America’s Pastime, Made In China
Two things that often aren’t mentioned in the same breath are sports and the environmental movement. Taken together, they are somewhat contradictory. Sports require a lot of resources for both fan and player, and for the sake of what? Entertainment? Economic stimulus for a city? The spirit of competition? However, one particular sport and the environment are beginning to come together.
Back in 2009, the National Resources Defense Council (NRDC), an environmental group based out of New York, and Major League Baseball (MLB) teamed up to work on “greening” the sport. The NRDC started with the biggest consumer of all, baseball stadiums. Stadiums operate for at least 4 months out of the year and see millions of fans walk through the gate every season.
Some of the highlights include solar panels and biodegradable cups in Cleveland, wind turbines and biomass burning in Philadelphia, and a $60,000 recycling program and composting in Seattle. However, the most impressive achievement goes to the Washington Nationals; whose new stadium, which opened in 2009, was the first LEED certified stadium in Major League Baseball. Both the Minnesota Twins and Florida Marlins followed suit with new LEED certified stadiums in 2010 and 2011, respectively.
In many ways, baseball stadiums embody the obstacle of “greening” an institution whose practices and traditions do not mesh with the green movement; certainly stadium construction and energy needs are an obvious top priority for environmental updates. But, a less obvious aspect of baseball exists whose environmental, social, and economic effects need to be addressed, merchandising
In 2007, MLB signed a seven year long contract to give team apparel rights to VF Corporation, the owner of apparel manufacturing giant Majestic. Other than the actual uniforms worn by players, which are made in the Lehigh Valley in Pennsylvania, the production of Majestic merchandise happens almost exclusively in China. This shouldn’t come as any great surprise because most clothing items are made abroad, but baseball is America’s pastime.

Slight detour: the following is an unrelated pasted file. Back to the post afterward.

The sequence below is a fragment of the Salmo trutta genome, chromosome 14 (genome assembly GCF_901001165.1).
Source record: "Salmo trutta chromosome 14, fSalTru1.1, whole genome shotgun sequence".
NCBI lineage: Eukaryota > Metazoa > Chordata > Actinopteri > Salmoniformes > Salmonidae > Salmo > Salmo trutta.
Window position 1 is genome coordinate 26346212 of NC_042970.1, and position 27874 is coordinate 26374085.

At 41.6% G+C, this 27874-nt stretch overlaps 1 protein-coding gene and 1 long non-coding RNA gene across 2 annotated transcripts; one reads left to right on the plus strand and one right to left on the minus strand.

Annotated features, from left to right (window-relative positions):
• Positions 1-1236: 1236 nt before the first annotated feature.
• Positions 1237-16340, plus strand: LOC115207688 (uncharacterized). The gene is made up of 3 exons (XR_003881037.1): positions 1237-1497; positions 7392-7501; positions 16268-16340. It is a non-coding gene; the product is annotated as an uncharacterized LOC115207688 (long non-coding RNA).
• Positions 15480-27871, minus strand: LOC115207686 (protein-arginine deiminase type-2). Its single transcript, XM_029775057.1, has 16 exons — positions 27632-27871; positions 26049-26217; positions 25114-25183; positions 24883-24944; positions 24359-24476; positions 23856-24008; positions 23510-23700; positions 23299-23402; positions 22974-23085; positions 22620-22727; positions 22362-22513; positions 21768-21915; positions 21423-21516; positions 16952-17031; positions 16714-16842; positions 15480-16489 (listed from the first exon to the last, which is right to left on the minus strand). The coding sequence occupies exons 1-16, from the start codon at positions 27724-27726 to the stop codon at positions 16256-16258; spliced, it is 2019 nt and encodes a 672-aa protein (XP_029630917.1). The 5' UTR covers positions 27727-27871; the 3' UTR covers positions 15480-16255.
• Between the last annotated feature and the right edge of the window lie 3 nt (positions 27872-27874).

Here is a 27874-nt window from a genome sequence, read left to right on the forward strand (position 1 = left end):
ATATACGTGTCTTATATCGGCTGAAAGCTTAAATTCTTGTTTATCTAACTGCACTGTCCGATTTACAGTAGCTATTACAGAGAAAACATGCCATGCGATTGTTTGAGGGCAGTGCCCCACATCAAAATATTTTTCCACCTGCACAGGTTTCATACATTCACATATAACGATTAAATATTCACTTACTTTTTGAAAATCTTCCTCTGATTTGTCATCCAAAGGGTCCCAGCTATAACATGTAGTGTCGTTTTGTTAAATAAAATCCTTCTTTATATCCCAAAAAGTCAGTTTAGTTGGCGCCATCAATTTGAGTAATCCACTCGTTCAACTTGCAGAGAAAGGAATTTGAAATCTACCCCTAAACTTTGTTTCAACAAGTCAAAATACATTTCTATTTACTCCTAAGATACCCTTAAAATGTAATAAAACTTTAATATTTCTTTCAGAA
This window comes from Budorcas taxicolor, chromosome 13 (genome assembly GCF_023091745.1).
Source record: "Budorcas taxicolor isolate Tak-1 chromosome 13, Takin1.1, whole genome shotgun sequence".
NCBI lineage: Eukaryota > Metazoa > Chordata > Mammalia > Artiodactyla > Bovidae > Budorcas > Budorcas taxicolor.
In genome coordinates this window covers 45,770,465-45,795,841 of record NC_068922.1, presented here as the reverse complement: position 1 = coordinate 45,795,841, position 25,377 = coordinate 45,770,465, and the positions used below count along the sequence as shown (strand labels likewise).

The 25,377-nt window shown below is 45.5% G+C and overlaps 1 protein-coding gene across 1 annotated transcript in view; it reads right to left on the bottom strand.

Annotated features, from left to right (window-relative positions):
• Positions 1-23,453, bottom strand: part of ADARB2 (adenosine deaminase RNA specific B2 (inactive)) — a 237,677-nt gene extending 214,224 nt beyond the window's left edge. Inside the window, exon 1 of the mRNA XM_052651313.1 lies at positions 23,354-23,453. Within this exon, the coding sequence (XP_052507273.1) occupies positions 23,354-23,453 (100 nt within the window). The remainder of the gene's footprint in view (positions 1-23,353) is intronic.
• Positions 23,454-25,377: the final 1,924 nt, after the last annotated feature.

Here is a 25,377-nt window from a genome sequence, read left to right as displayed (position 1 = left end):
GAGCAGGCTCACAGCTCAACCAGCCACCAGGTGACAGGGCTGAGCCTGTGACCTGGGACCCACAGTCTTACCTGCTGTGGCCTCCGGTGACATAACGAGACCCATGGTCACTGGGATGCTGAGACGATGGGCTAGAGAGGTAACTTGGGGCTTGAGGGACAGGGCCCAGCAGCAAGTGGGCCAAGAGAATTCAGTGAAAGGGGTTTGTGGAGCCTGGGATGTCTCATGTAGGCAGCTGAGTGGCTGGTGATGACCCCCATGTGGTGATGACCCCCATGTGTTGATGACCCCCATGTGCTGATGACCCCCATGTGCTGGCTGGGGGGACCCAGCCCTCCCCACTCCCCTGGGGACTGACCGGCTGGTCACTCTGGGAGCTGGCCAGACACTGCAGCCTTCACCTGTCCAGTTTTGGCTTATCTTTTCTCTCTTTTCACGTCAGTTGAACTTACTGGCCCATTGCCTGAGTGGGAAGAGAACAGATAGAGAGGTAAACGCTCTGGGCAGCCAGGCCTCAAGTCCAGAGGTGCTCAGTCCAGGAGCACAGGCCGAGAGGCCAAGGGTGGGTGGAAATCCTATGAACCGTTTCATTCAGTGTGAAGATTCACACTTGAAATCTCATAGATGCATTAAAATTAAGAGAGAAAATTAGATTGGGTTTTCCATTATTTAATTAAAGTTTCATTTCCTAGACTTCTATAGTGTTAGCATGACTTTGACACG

Sports franchises pump millions of dollars into local economies, which is why having a sports team is desirable; but on a more philosophical level, sports teams represent the competitive spirit of an entire city or state. A fan wearing a piece of team apparel sports his/her team’s colors as a means of monetary support for his/her team and pride in his/her team and city. Why should sports merchandising not be localized to the city/state of the fans that love and support their team?
The localized production of sports merchandise provides added benefit to being home to a sport franchise. A sports team’s city/state would see the creation of thousands of well-paying jobs from the production of apparel products. Additional ancillary businesses would see increased profits as a result of localized merchandise production; for example, team T-shirts could be produced with locally grown cotton, which would provide a huge profit boost to local growers. MLB merchandising produces $3 billion of sales annually; in each city/state with an MLB franchise, those revenues would be directly invested back into local markets through merchandising employees. This creates a more sustainable local economy.
Also, environmentally speaking, localized apparel production is a more sustainable option. The shipping of apparel via boat, plane, train, or truck, creates millions of tons of greenhouse gas emissions which would be spared in the localized production of sports merchandise. Additionally, merchandise producers would have to adhere to stricter American environmental standards, as opposed to more lax standards in developing countries. This alone saves countless tons of unnecessary pollution in foreign environments.
Lastly, from a social standpoint, localizing merchandise production is a more humane option when you consider that many foreign sweatshops harbor unsafe, unhealthy, and hostile work environments for their employees. Furthermore, foreign sweatshop jobs often do not pay employees well enough for them to afford basic necessities.
Ultimately, fans have control over their franchises; and, if they want, they can have control over where their franchises’ merchandise comes from. Indeed, Major League Baseball has a contract with VF Corporation but that doesn’t mean that fans need to buy their product. A true fan of a team and city would boycott MLB merchandise as it is made now. A true fan would demand that his/her city have the rights to their own team’s merchandise; and that the production and sale of that merchandise directly benefit his/her team and city. It is time for America to take back its pastime.
Photo Credit: shownbyphotos.com/imgs/20060818-towson-univ-0088-800.jpg